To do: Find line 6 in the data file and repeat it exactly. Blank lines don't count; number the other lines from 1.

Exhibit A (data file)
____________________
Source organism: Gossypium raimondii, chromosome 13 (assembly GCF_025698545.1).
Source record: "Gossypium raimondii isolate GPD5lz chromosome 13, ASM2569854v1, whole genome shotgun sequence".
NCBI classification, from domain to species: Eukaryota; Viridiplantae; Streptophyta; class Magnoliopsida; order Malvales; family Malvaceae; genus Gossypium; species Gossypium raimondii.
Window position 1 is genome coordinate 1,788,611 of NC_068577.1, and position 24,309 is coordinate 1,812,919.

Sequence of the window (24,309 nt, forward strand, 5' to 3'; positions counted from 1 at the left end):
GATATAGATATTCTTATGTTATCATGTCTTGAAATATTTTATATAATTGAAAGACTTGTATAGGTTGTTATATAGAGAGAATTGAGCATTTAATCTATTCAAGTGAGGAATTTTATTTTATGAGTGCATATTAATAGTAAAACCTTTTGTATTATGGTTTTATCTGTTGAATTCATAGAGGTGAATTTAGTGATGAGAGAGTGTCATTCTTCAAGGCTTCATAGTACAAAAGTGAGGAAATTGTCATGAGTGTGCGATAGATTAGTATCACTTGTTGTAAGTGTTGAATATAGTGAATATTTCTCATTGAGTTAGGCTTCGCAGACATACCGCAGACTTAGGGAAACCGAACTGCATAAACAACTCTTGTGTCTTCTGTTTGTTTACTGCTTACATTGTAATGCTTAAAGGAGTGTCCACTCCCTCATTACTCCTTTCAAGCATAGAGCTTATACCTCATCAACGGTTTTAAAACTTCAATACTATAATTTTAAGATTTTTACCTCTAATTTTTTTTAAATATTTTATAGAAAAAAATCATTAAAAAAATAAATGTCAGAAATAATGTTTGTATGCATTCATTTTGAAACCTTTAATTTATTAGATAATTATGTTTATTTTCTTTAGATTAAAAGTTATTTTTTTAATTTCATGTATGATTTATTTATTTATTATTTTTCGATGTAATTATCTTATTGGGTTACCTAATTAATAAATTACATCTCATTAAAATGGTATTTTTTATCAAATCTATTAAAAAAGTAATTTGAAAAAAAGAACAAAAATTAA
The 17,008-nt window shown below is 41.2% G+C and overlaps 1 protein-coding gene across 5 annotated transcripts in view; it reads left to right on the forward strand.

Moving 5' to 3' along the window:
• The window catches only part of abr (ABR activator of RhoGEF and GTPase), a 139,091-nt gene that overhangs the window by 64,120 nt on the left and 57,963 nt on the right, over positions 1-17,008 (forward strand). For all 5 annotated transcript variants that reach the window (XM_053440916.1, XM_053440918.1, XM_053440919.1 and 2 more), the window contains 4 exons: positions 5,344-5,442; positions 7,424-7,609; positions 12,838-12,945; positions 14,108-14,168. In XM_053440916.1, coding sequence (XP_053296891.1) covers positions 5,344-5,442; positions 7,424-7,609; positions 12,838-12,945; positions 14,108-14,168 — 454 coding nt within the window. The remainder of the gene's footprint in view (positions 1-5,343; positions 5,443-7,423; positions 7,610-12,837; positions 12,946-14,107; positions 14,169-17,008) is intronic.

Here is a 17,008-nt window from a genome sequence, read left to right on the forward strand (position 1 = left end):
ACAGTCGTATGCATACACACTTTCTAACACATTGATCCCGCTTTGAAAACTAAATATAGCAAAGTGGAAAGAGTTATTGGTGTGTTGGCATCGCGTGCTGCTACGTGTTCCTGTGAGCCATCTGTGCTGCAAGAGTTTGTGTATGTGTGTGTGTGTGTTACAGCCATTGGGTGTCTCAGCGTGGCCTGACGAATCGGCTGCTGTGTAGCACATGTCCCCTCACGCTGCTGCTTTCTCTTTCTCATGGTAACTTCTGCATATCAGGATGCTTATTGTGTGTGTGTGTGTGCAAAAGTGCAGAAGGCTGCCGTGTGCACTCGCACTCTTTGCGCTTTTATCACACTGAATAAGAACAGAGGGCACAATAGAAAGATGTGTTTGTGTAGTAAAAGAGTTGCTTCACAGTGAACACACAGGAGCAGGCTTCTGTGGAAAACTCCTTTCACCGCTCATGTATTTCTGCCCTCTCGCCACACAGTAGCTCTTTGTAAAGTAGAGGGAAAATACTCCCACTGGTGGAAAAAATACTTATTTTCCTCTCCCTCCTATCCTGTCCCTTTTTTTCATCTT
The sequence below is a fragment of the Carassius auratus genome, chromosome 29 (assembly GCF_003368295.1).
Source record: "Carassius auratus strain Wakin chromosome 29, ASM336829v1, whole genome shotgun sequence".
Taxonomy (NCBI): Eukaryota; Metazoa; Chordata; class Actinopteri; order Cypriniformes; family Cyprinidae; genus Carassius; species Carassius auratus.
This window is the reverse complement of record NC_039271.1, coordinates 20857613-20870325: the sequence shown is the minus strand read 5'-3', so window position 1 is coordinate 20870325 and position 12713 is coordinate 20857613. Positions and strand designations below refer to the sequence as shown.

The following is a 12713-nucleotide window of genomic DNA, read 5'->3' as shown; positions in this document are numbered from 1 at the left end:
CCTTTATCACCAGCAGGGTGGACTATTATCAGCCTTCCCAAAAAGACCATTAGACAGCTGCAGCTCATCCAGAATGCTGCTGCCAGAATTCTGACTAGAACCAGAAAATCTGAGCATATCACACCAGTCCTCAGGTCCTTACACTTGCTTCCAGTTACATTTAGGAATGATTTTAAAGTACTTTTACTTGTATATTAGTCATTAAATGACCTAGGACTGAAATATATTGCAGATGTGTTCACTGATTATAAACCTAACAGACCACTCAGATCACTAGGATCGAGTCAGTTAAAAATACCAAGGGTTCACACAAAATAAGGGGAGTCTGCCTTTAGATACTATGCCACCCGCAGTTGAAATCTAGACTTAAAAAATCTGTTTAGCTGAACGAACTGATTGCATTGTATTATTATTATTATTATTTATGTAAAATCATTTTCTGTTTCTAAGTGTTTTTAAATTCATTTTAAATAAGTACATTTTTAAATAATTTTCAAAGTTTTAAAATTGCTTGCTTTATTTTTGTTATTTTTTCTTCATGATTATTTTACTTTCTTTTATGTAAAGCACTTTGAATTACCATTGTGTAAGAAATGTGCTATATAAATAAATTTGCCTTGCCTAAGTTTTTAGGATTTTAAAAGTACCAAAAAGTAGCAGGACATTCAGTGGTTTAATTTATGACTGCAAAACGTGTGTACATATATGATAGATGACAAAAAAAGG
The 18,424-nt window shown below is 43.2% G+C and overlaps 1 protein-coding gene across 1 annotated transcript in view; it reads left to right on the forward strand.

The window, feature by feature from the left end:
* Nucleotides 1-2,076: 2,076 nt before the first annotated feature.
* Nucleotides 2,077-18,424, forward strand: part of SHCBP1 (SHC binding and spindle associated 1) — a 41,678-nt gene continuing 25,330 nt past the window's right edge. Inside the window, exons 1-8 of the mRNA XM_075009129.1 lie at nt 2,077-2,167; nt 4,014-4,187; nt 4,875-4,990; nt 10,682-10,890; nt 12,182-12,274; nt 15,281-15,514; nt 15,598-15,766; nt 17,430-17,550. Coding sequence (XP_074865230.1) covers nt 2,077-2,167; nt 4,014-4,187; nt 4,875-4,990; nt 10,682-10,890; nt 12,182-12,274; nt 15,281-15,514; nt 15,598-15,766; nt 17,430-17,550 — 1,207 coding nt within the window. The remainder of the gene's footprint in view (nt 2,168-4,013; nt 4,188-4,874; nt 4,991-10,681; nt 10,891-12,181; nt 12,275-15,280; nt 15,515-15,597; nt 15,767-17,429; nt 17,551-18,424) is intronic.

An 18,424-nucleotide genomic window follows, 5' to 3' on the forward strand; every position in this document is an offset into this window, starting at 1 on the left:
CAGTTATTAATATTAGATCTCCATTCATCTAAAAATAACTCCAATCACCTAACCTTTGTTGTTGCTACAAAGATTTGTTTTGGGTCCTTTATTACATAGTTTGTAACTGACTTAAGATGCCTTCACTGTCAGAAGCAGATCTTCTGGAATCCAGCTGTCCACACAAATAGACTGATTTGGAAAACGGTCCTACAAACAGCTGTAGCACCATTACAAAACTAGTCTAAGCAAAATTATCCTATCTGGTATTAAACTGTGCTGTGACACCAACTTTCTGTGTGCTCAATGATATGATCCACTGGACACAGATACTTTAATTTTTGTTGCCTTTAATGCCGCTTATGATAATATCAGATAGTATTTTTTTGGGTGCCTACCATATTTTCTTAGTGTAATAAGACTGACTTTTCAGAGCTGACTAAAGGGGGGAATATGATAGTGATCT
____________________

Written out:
GATATAGATATTCTTATGTTATCATGTCTTGAAATATTTTATATAATTGAAAGACTTGTATAGGTTGTTATATAGAGAGAATTGAGCATTTAATCTATTCAAGTGAGGAATTTTATTTTATGAGTGCATATTAATAGTAAAACCTTTTGTATTATGGTTTTATCTGTTGAATTCATAGAGGTGAATTTAGTGATGAGAGAGTGTCATTCTTCAAGGCTTCATAGTACAAAAGTGAGGAAATTGTCATGAGTGTGCGATAGATTAGTATCACTTGTTGTAAGTGTTGAATATAGTGAATATTTCTCATTGAGTTAGGCTTCGCAGACATACCGCAGACTTAGGGAAACCGAACTGCATAAACAACTCTTGTGTCTTCTGTTTGTTTACTGCTTACATTGTAATGCTTAAAGGAGTGTCCACTCCCTCATTACTCCTTTCAAGCATAGAGCTTATACCTCATCAACGGTTTTAAAACTTCAATACTATAATTTTAAGATTTTTACCTCTAATTTTTTTTAAATATTTTATAGAAAAAAATCATTAAAAAAATAAATGTCAGAAATAATGTTTGTATGCATTCATTTTGAAACCTTTAATTTATTAGATAATTATGTTTATTTTCTTTAGATTAAAAGTTATTTTTTTAATTTCATGTATGATTTATTTATTTATTATTTTTCGATGTAATTATCTTATTGGGTTACCTAATTAATAAATTACATCTCATTAAAATGGTATTTTTTATCAAATCTATTAAAAAAGTAATTTGAAAAAAAGAACAAAAATTAA